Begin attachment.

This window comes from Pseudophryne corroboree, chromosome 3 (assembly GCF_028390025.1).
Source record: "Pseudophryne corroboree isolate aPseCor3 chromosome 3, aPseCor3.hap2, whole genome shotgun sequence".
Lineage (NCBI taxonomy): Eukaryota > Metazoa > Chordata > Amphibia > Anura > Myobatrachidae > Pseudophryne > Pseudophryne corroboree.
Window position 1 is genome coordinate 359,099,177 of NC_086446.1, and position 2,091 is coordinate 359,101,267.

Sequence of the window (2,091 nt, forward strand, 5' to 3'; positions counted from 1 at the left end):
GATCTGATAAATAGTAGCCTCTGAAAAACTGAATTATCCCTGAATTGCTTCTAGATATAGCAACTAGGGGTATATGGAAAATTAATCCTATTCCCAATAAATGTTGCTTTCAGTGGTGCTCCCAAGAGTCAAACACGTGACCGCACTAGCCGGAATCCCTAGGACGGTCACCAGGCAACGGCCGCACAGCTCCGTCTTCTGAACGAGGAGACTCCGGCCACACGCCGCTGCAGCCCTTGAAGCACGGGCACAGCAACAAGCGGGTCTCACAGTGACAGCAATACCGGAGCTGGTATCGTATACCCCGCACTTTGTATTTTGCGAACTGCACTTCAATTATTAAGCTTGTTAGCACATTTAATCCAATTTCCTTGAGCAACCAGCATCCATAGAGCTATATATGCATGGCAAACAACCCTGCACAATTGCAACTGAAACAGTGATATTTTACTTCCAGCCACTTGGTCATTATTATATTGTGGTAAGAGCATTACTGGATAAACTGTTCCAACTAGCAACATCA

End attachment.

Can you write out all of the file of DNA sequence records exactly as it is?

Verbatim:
This window comes from Pseudophryne corroboree, chromosome 3 (assembly GCF_028390025.1).
Source record: "Pseudophryne corroboree isolate aPseCor3 chromosome 3, aPseCor3.hap2, whole genome shotgun sequence".
Lineage (NCBI taxonomy): Eukaryota > Metazoa > Chordata > Amphibia > Anura > Myobatrachidae > Pseudophryne > Pseudophryne corroboree.
Window position 1 is genome coordinate 359,099,177 of NC_086446.1, and position 2,091 is coordinate 359,101,267.

Sequence of the window (2,091 nt, forward strand, 5' to 3'; positions counted from 1 at the left end):
GATCTGATAAATAGTAGCCTCTGAAAAACTGAATTATCCCTGAATTGCTTCTAGATATAGCAACTAGGGGTATATGGAAAATTAATCCTATTCCCAATAAATGTTGCTTTCAGTGGTGCTCCCAAGAGTCAAACACGTGACCGCACTAGCCGGAATCCCTAGGACGGTCACCAGGCAACGGCCGCACAGCTCCGTCTTCTGAACGAGGAGACTCCGGCCACACGCCGCTGCAGCCCTTGAAGCACGGGCACAGCAACAAGCGGGTCTCACAGTGACAGCAATACCGGAGCTGGTATCGTATACCCCGCACTTTGTATTTTGCGAACTGCACTTCAATTATTAAGCTTGTTAGCACATTTAATCCAATTTCCTTGAGCAACCAGCATCCATAGAGCTATATATGCATGGCAAACAACCCTGCACAATTGCAACTGAAACAGTGATATTTTACTTCCAGCCACTTGGTCATTATTATATTGTGGTAAGAGCATTACTGGATAAACTGTTCCAACTAGCAACATCA